More of my research and design work soon!

Saturday, 7 December 2013

Masterpieces of Chinese Painting 700-1900 @ V&A

I am officially on Christmas break! Finally! The last couple of weeks have been strange, because although i didn't have any classes, or costume work, I still had an essay to write. But after handing that in yesterday morning, my first term of second year at LCF was completely finished. And that meant I was free to get started on my super long list of exhibitions that I need to see this month! So many fantastic things are on in London this December!

First off, the V&A. I've been neglecting my membership recently so yesterday was the perfect opportunity to have a look at the wonderful exhibitions they are running - 'Chinese Painting' and 'Pearls'. In this post, i'll share my favourite pieces from 'Chinese Painting', and i'll write about 'Pearls' at a later date...

V&A hosts a wonderfully varied programme of large-scale exhibitions, which is great. I had never encountered Chinese painting before and since working with Meg Andrews, an antique textile dealer with an interest in Chinese textiles, I have been keen to discover the world of art outside Western culture. I've realised recently how close-minded we often are in the Western world when it comes to costume history - there is so much more out there to be discovered! It is not all about corsets and petticoats!!!

'Masterpieces of Chinese Painting' opens with an introduction to the technique, with a video demonstration. Two brushes are used at the same time, to create colour washes over a black ink outline. The colour is built up layer by layer until the right tone is achieved. Then everything is outlined again and any details added.

'Court Ladies Preparing Newly Woven Silk' 1101-25, attributed to Emperor Huizong (MFA, Boston):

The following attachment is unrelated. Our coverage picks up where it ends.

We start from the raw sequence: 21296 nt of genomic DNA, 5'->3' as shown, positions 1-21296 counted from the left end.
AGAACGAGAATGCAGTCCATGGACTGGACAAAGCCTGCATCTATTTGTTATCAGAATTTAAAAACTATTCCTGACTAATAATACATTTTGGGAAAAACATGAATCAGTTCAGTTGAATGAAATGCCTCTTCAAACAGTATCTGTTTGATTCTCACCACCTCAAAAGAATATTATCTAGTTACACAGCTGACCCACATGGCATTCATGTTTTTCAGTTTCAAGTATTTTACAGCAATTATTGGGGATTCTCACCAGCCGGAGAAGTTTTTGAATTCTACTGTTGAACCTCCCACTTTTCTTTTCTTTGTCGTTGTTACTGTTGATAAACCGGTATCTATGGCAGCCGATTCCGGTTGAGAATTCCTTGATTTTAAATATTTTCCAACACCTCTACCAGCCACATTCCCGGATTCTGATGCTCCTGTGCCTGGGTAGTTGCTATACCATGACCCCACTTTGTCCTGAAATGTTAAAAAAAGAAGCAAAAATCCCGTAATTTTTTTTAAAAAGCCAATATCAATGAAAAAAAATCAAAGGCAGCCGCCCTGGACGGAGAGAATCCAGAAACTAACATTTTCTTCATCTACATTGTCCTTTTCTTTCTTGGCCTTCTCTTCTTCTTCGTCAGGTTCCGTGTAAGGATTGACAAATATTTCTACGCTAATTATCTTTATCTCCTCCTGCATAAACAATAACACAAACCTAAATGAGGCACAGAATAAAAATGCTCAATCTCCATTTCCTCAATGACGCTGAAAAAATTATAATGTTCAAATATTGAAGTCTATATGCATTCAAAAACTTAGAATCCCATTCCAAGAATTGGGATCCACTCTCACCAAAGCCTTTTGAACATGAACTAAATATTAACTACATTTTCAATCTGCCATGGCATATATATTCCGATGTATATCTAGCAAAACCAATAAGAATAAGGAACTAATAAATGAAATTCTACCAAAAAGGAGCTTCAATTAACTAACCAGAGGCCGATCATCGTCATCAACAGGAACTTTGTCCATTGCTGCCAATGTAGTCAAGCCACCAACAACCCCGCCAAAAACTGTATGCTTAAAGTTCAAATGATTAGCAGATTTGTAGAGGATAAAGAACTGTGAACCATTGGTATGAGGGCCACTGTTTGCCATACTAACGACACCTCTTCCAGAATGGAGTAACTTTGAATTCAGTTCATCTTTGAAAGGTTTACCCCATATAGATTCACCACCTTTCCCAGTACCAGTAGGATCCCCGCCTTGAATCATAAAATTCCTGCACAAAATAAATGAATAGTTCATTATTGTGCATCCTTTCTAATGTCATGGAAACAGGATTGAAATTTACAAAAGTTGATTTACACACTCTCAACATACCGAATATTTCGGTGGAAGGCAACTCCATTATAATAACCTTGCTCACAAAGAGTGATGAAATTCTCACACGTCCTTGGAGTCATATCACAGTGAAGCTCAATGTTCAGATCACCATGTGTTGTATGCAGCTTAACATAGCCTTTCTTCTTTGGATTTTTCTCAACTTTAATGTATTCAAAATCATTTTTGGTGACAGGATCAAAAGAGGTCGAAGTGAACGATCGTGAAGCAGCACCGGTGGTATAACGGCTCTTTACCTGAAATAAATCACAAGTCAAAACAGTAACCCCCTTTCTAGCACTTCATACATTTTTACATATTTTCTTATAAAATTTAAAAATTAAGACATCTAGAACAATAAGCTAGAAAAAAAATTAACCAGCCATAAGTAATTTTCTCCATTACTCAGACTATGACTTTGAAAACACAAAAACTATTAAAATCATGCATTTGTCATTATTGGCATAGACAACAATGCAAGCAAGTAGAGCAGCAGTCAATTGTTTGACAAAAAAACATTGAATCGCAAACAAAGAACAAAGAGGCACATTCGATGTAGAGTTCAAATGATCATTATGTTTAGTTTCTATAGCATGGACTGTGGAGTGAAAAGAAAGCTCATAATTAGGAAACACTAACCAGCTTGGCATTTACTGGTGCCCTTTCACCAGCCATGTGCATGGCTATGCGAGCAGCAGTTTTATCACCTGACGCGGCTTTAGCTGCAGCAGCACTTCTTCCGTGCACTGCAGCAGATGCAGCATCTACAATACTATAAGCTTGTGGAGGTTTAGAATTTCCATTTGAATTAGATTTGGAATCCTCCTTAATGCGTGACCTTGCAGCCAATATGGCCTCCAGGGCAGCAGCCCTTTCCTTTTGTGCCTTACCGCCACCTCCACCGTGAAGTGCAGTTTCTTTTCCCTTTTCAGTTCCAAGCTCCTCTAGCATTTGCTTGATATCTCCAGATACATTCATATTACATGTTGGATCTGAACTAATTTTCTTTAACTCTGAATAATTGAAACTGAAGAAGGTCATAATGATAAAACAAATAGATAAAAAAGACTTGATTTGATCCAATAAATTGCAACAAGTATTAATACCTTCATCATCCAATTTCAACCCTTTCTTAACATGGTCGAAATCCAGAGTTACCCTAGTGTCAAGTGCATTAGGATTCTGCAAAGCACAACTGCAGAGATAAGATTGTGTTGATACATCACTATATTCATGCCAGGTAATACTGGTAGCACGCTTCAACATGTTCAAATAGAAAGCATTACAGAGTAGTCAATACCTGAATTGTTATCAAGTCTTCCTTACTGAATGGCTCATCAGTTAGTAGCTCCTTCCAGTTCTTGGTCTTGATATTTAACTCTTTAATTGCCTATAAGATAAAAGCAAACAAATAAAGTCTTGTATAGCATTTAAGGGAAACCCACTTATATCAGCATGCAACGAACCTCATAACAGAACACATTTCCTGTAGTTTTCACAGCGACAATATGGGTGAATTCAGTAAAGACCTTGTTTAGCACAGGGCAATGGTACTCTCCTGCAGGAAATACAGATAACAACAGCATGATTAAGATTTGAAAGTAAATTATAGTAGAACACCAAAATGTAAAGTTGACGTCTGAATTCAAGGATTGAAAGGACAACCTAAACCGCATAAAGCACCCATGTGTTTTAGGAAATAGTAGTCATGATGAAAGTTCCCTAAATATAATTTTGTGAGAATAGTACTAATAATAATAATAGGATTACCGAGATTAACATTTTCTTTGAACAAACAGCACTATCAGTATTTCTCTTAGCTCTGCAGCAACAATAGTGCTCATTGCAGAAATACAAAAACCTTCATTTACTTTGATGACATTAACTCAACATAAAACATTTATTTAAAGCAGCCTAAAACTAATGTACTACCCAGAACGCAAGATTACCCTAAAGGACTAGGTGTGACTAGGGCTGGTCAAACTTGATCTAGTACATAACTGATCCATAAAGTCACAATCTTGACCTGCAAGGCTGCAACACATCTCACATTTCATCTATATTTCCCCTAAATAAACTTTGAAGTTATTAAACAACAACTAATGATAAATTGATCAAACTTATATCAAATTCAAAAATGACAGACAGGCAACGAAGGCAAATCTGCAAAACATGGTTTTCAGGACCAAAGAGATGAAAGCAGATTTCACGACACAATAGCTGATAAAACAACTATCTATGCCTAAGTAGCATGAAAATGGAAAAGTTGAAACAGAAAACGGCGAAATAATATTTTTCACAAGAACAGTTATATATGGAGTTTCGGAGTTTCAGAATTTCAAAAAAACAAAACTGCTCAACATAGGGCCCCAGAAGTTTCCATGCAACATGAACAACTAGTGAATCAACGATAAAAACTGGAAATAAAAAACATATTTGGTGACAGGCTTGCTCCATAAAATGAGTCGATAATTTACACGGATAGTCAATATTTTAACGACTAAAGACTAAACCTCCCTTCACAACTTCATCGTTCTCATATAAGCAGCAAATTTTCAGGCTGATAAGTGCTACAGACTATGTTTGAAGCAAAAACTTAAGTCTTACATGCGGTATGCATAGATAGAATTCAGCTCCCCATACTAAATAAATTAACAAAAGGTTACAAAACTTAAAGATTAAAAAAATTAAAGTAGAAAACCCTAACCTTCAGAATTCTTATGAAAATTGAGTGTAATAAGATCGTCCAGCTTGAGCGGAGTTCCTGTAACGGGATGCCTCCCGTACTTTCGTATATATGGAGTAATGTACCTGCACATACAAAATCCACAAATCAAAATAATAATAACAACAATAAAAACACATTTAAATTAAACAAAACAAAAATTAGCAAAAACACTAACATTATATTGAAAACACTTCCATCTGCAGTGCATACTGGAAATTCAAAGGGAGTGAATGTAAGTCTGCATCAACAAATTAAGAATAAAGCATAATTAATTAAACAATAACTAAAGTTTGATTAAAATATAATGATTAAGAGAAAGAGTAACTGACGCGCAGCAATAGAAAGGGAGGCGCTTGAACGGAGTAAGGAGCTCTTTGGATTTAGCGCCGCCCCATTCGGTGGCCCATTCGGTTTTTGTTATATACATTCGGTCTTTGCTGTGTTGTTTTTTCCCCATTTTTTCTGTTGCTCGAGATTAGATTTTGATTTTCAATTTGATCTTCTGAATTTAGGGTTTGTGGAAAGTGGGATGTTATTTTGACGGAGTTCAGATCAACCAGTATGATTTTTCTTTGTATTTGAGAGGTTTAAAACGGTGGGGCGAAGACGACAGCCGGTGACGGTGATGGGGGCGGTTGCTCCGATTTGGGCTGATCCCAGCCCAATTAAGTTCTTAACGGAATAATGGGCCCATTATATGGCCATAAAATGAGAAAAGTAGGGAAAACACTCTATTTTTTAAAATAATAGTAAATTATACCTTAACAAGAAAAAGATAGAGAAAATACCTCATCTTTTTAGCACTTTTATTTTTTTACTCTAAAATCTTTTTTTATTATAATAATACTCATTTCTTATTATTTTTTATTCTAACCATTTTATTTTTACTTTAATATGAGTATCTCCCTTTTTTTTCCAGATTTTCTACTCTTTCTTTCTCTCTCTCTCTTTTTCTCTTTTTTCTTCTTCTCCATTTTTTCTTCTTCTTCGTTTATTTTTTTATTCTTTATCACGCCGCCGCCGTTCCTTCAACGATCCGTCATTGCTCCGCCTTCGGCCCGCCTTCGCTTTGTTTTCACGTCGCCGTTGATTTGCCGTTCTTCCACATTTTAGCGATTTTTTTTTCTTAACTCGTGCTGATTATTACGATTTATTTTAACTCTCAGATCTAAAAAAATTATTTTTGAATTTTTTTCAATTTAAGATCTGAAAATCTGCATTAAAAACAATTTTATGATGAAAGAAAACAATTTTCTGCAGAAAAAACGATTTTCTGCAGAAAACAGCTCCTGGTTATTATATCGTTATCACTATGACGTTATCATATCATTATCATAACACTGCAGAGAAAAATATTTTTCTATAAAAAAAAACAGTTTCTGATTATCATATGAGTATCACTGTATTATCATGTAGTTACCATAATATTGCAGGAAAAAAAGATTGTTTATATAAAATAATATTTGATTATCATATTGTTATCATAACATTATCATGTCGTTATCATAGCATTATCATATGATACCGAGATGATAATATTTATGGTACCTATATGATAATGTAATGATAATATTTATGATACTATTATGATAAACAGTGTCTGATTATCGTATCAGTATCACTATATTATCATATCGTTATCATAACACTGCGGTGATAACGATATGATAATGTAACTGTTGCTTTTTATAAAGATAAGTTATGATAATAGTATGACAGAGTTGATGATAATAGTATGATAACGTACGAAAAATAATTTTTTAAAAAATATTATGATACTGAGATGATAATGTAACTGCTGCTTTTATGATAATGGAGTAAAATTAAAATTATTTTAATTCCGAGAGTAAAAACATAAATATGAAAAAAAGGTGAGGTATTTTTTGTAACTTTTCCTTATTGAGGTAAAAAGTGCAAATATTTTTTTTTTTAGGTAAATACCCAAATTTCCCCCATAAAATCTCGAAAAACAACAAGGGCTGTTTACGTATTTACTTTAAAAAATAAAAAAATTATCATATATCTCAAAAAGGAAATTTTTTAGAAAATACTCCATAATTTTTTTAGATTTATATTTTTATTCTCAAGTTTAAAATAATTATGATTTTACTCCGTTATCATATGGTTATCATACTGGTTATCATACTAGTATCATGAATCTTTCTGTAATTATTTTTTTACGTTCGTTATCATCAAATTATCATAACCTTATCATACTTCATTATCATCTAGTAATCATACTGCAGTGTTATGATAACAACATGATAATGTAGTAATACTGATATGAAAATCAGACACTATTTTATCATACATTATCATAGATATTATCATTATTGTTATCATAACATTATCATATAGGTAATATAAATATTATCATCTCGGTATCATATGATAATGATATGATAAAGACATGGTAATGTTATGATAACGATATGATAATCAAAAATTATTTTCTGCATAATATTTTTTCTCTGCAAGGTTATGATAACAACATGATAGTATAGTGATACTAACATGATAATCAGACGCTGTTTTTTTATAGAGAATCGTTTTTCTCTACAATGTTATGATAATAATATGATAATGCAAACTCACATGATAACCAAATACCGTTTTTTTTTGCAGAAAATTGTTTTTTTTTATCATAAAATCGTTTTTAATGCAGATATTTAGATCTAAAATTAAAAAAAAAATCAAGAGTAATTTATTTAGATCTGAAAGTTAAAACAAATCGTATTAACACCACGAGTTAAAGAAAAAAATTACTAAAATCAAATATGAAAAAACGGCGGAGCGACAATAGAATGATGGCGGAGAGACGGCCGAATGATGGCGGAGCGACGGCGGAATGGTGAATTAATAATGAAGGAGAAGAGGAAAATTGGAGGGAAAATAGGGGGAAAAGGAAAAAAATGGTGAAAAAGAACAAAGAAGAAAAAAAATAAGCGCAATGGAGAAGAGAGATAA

I really like the really thin ink outline that is used here - and all the detail put into recreating the dazzlingly beautiful silk textile patterns. Interestingly, many aspects of Chinese painting point to silk painting originating from embroidery. The frame used to stretch silk closely resembles an embroidery frame, and both crafts are called 'hui' in Chinese.

"High-minded artists painted only when inspired, therefore their works are treasured during the succeeding generations."  - Tu Long, 1592

The vibrant colours of the costumes against a brown background is stunning. Incredible attention to detail was paid to depicting the valued costumes of court ladies and men, and in many examples in the exhibition, a landscape may be painted in greys and blacks, but the costumes will still be vibrantly coloured.

The delicate and crisp draping of the robes is also captured in detail by each artist. The highlighting of dress in a scene serves to tell the viewer about the characters, but also show off the skill of the painter!

Detail of 'Court Ladies in the Inner Palace' by Du Jin (1465-1509):


The delicate and crisp draping of the robes is captured in detail by each artist. Dress is often given prominence in a scene, telling the viewer about the characters and also about the skill of the painter.

I would really recommend this exhibition to anyone looking for an introduction to Chinese painting, and a very particular style of illustration. It has definitely inspired me to do more drawing, especially observational drawings of new types of costume.

'Masterpieces of Chinese Painting 700–1900' runs until 19 January 2014 at the Victoria & Albert Museum, London. For more information, click here.